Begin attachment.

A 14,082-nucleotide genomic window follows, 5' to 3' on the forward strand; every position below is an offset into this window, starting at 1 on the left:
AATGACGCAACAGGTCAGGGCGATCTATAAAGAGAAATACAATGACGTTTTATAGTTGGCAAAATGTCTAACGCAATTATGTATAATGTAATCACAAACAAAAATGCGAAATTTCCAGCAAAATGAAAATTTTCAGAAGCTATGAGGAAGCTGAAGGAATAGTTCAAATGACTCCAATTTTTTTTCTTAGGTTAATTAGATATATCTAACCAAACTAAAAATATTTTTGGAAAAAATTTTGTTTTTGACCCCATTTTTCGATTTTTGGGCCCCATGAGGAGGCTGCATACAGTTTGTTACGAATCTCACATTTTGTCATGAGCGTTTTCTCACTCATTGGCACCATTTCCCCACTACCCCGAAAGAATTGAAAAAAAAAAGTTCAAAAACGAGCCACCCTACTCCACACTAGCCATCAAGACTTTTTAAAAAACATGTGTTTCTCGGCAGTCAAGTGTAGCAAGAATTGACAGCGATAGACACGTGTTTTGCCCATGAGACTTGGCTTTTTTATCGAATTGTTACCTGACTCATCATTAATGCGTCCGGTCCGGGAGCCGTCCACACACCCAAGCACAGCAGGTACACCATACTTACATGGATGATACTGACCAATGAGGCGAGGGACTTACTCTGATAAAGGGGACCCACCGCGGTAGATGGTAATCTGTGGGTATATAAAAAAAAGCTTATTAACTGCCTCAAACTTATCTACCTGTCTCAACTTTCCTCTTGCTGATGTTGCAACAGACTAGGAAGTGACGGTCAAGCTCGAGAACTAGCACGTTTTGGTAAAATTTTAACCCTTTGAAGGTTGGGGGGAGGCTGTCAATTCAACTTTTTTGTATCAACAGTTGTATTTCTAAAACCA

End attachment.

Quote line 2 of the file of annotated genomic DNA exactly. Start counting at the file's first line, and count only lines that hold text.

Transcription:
AATGACGCAACAGGTCAGGGCGATCTATAAAGAGAAATACAATGACGTTTTATAGTTGGCAAAATGTCTAACGCAATTATGTATAATGTAATCACAAACAAAAATGCGAAATTTCCAGCAAAATGAAAATTTTCAGAAGCTATGAGGAAGCTGAAGGAATAGTTCAAATGACTCCAATTTTTTTTCTTAGGTTAATTAGATATATCTAACCAAACTAAAAATATTTTTGGAAAAAATTTTGTTTTTGACCCCATTTTTCGATTTTTGGGCCCCATGAGGAGGCTGCATACAGTTTGTTACGAATCTCACATTTTGTCATGAGCGTTTTCTCACTCATTGGCACCATTTCCCCACTACCCCGAAAGAATTGAAAAAAAAAAGTTCAAAAACGAGCCACCCTACTCCACACTAGCCATCAAGACTTTTTAAAAAACATGTGTTTCTCGGCAGTCAAGTGTAGCAAGAATTGACAGCGATAGACACGTGTTTTGCCCATGAGACTTGGCTTTTTTATCGAATTGTTACCTGACTCATCATTAATGCGTCCGGTCCGGGAGCCGTCCACACACCCAAGCACAGCAGGTACACCATACTTACATGGATGATACTGACCAATGAGGCGAGGGACTTACTCTGATAAAGGGGACCCACCGCGGTAGATGGTAATCTGTGGGTATATAAAAAAAAGCTTATTAACTGCCTCAAACTTATCTACCTGTCTCAACTTTCCTCTTGCTGATGTTGCAACAGACTAGGAAGTGACGGTCAAGCTCGAGAACTAGCACGTTTTGGTAAAATTTTAACCCTTTGAAGGTTGGGGGGAGGCTGTCAATTCAACTTTTTTGTATCAACAGTTGTATTTCTAAAACCA